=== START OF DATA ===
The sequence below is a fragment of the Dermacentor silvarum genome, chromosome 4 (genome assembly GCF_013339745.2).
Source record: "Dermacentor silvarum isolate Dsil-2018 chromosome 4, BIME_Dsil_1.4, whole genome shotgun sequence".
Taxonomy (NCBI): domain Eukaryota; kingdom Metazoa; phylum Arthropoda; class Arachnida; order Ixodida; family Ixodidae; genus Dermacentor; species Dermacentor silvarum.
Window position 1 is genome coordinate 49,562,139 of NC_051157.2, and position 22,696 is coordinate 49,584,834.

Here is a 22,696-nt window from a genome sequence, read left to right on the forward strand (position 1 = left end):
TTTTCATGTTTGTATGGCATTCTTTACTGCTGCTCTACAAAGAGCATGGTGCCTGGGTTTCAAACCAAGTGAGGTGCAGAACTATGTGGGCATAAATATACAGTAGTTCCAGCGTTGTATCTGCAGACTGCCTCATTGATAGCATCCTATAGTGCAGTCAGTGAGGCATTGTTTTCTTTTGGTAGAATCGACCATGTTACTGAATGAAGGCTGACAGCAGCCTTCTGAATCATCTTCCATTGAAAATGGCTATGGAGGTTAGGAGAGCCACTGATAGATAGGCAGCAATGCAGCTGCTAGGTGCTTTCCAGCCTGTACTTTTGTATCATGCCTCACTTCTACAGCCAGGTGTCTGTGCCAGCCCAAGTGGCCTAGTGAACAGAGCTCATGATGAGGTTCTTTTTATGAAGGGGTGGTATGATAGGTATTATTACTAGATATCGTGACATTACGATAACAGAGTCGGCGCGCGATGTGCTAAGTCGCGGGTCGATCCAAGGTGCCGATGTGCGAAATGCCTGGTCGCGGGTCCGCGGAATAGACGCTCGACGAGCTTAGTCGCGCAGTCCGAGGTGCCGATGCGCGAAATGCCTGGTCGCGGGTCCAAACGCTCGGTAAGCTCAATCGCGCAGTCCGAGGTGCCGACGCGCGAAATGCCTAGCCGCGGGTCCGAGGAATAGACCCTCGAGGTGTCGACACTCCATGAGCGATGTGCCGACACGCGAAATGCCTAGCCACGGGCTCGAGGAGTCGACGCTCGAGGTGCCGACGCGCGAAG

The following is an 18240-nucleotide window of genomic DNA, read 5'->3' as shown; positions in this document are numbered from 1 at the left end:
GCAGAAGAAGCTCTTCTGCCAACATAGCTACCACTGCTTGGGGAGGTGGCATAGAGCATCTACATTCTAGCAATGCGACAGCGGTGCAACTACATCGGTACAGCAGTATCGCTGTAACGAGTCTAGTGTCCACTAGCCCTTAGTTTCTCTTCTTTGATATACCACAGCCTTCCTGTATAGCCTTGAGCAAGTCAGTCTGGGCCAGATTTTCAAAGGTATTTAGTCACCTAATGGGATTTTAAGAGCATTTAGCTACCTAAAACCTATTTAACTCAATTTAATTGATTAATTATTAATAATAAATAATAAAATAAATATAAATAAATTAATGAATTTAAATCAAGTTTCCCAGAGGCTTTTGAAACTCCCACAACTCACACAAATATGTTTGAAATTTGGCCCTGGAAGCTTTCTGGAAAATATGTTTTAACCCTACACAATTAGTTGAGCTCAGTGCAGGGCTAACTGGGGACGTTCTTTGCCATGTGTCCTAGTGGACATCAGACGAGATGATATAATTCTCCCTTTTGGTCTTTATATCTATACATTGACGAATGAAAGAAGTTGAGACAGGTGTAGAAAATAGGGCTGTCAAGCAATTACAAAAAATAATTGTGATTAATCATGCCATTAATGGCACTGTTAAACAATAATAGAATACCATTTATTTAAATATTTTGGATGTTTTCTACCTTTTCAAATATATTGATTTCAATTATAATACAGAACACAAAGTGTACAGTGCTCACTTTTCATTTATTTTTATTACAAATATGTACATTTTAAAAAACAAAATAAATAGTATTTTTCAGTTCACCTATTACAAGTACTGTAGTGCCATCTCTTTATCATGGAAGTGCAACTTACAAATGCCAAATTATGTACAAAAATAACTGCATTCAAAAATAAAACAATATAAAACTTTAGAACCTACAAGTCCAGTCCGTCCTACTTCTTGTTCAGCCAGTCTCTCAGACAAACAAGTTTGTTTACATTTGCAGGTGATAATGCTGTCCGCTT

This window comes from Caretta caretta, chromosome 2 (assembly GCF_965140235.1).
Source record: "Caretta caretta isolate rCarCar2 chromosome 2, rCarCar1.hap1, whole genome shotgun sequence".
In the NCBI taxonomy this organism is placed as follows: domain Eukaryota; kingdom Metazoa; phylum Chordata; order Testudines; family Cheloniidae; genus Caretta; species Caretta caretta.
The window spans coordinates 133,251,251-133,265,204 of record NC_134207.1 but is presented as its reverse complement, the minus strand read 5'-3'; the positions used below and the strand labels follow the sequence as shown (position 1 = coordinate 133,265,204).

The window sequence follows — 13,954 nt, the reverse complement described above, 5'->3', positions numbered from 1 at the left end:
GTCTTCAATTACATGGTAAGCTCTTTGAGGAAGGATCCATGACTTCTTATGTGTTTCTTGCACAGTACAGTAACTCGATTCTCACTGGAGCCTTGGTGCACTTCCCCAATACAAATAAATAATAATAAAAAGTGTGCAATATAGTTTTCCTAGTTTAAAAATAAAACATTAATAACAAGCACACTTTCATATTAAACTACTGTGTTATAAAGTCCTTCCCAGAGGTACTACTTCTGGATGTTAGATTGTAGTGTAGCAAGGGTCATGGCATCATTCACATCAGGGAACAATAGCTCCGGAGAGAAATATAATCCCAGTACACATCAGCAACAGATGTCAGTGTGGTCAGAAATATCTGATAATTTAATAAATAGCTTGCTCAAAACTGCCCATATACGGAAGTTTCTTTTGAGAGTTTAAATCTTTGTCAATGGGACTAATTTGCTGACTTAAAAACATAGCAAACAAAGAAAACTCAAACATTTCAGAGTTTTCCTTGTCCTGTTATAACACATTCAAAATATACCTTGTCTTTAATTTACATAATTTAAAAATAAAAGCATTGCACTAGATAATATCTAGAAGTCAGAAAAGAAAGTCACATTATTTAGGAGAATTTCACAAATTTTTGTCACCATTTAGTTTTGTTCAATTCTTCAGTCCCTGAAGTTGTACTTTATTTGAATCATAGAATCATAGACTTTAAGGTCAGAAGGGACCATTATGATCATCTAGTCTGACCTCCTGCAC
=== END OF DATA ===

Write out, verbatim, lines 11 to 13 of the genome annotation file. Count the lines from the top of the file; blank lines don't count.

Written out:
In the NCBI taxonomy this organism is placed as follows: domain Eukaryota; kingdom Metazoa; phylum Chordata; order Testudines; family Cheloniidae; genus Caretta; species Caretta caretta.
The window spans coordinates 133,251,251-133,265,204 of record NC_134207.1 but is presented as its reverse complement, the minus strand read 5'-3'; the positions used below and the strand labels follow the sequence as shown (position 1 = coordinate 133,265,204).

The window sequence follows — 13,954 nt, the reverse complement described above, 5'->3', positions numbered from 1 at the left end: